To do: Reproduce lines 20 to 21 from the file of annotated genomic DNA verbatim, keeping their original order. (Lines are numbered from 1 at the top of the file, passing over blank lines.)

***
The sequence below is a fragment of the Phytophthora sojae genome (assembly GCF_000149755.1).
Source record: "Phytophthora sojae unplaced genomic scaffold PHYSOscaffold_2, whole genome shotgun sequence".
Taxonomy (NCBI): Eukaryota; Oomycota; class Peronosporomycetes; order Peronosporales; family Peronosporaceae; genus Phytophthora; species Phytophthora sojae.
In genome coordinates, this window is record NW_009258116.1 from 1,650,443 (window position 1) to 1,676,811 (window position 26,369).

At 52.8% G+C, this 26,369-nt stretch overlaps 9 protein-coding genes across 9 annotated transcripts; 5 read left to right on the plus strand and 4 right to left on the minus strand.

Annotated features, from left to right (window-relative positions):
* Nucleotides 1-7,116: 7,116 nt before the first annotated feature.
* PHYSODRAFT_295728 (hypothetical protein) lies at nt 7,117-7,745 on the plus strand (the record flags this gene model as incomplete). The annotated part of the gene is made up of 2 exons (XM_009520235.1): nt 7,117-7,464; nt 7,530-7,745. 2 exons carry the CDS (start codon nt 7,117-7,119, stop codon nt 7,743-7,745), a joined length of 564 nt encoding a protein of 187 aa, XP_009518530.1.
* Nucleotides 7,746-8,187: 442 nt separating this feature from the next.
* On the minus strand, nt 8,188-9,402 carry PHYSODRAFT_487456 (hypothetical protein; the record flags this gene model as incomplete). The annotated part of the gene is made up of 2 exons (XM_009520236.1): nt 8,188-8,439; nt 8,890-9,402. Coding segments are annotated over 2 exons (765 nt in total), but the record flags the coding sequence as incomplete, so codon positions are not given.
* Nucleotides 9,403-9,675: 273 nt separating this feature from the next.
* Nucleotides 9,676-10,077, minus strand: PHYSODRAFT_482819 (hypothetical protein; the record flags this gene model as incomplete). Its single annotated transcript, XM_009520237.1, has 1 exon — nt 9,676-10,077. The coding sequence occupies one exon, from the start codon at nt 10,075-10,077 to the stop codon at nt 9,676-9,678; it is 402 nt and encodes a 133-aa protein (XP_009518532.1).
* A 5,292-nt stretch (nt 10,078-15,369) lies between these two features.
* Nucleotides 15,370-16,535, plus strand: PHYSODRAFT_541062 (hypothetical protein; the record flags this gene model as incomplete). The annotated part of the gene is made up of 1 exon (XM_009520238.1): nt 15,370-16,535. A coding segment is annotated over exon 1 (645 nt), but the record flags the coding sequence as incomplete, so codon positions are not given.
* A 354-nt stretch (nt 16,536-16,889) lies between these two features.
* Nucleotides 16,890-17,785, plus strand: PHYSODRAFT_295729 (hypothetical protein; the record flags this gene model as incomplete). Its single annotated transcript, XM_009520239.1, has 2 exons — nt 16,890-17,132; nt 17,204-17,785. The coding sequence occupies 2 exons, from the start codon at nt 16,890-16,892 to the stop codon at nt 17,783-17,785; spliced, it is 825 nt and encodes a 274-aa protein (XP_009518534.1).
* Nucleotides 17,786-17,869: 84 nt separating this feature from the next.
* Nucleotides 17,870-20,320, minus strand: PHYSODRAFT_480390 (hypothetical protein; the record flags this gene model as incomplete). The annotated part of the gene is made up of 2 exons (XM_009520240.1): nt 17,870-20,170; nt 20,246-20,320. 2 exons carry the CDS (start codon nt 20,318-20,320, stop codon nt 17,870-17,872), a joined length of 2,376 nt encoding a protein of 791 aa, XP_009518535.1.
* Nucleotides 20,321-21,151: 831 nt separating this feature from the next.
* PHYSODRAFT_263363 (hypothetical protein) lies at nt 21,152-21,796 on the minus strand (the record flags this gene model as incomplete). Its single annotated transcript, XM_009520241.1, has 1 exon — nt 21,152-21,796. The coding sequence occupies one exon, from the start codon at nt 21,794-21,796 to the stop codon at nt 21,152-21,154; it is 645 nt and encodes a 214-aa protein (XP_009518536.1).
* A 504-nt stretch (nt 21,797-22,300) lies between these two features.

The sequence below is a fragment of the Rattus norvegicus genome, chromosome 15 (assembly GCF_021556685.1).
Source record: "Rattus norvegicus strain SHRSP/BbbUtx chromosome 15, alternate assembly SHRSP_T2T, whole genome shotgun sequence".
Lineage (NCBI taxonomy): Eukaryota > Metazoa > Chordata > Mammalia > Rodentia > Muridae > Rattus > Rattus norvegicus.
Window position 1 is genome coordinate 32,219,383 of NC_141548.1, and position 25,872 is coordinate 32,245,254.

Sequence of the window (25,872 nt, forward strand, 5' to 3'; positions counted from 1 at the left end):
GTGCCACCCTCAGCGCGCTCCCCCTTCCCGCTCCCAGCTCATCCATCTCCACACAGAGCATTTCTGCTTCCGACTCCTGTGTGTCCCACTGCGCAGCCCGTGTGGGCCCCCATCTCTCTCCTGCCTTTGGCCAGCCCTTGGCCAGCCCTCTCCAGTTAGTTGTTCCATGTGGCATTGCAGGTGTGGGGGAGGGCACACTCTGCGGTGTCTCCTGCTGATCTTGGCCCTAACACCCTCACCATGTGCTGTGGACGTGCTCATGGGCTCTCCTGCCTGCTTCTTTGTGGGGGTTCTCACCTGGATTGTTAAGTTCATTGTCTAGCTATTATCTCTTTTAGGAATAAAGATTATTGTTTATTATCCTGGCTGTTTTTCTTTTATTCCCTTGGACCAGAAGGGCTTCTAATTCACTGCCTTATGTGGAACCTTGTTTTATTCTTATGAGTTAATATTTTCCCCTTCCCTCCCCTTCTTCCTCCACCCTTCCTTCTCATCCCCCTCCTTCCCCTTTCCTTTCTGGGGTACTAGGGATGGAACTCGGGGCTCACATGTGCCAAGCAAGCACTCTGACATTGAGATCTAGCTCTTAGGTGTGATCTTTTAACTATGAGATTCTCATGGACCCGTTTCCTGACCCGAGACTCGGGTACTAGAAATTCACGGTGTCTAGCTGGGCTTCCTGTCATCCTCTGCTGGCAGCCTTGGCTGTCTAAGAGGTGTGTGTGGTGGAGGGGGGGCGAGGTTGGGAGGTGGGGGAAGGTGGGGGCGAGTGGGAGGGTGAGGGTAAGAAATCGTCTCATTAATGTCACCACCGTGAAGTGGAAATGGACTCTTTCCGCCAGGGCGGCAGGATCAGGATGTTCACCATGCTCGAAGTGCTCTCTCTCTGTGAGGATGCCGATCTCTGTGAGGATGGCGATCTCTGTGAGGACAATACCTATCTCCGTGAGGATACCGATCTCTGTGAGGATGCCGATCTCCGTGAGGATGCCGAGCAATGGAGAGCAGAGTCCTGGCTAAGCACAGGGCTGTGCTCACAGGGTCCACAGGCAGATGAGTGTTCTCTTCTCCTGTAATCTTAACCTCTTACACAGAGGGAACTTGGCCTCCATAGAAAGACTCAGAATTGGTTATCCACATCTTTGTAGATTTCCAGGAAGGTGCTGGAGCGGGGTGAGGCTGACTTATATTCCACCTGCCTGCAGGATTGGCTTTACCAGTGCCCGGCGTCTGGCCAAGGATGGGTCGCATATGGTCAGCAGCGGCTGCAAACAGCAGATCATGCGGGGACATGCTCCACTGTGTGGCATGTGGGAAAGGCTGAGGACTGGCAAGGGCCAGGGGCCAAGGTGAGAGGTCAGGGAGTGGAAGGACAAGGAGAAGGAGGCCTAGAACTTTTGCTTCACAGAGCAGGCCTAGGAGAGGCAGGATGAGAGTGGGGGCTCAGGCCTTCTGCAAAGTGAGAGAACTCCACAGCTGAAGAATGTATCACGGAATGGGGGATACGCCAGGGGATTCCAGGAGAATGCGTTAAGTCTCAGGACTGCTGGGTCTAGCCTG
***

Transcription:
* PHYSODRAFT_263363 (hypothetical protein) lies at nt 21,152-21,796 on the minus strand (the record flags this gene model as incomplete). Its single annotated transcript, XM_009520241.1, has 1 exon — nt 21,152-21,796. The coding sequence occupies one exon, from the start codon at nt 21,794-21,796 to the stop codon at nt 21,152-21,154; it is 645 nt and encodes a 214-aa protein (XP_009518536.1).
* A 504-nt stretch (nt 21,797-22,300) lies between these two features.